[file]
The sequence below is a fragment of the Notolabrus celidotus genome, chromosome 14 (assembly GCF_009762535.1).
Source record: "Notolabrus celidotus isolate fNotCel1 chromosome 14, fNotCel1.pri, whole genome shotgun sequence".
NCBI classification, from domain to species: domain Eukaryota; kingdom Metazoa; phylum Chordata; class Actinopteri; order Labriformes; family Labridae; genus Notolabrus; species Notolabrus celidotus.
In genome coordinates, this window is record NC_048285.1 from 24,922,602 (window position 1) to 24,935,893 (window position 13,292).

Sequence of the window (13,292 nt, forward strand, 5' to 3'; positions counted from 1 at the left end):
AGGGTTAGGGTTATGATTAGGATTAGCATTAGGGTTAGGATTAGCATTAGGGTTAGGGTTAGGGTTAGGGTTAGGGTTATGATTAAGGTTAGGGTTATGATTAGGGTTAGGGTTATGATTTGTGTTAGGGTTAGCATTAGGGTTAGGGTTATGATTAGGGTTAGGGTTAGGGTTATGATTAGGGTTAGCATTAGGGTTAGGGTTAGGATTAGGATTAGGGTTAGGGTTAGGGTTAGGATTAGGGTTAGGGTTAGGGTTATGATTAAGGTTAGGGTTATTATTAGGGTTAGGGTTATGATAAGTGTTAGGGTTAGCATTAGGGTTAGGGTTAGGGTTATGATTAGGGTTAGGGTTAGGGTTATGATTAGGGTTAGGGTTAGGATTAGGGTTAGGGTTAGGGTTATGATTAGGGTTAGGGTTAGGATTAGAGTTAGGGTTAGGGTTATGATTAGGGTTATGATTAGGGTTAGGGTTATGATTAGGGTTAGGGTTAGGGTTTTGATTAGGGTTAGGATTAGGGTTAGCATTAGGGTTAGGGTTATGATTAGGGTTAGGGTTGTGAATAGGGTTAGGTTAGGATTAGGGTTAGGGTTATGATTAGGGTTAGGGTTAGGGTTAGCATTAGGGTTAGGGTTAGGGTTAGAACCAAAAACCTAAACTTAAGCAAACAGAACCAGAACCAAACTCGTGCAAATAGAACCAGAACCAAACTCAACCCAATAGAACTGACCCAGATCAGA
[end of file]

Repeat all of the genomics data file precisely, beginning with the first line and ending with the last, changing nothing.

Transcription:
The sequence below is a fragment of the Notolabrus celidotus genome, chromosome 14 (assembly GCF_009762535.1).
Source record: "Notolabrus celidotus isolate fNotCel1 chromosome 14, fNotCel1.pri, whole genome shotgun sequence".
NCBI classification, from domain to species: domain Eukaryota; kingdom Metazoa; phylum Chordata; class Actinopteri; order Labriformes; family Labridae; genus Notolabrus; species Notolabrus celidotus.
In genome coordinates, this window is record NC_048285.1 from 24,922,602 (window position 1) to 24,935,893 (window position 13,292).

Sequence of the window (13,292 nt, forward strand, 5' to 3'; positions counted from 1 at the left end):
AGGGTTAGGGTTATGATTAGGATTAGCATTAGGGTTAGGATTAGCATTAGGGTTAGGGTTAGGGTTAGGGTTAGGGTTATGATTAAGGTTAGGGTTATGATTAGGGTTAGGGTTATGATTTGTGTTAGGGTTAGCATTAGGGTTAGGGTTATGATTAGGGTTAGGGTTAGGGTTATGATTAGGGTTAGCATTAGGGTTAGGGTTAGGATTAGGATTAGGGTTAGGGTTAGGGTTAGGATTAGGGTTAGGGTTAGGGTTATGATTAAGGTTAGGGTTATTATTAGGGTTAGGGTTATGATAAGTGTTAGGGTTAGCATTAGGGTTAGGGTTAGGGTTATGATTAGGGTTAGGGTTAGGGTTATGATTAGGGTTAGGGTTAGGATTAGGGTTAGGGTTAGGGTTATGATTAGGGTTAGGGTTAGGATTAGAGTTAGGGTTAGGGTTATGATTAGGGTTATGATTAGGGTTAGGGTTATGATTAGGGTTAGGGTTAGGGTTTTGATTAGGGTTAGGATTAGGGTTAGCATTAGGGTTAGGGTTATGATTAGGGTTAGGGTTGTGAATAGGGTTAGGTTAGGATTAGGGTTAGGGTTATGATTAGGGTTAGGGTTAGGGTTAGCATTAGGGTTAGGGTTAGGGTTAGAACCAAAAACCTAAACTTAAGCAAACAGAACCAGAACCAAACTCGTGCAAATAGAACCAGAACCAAACTCAACCCAATAGAACTGACCCAGATCAGA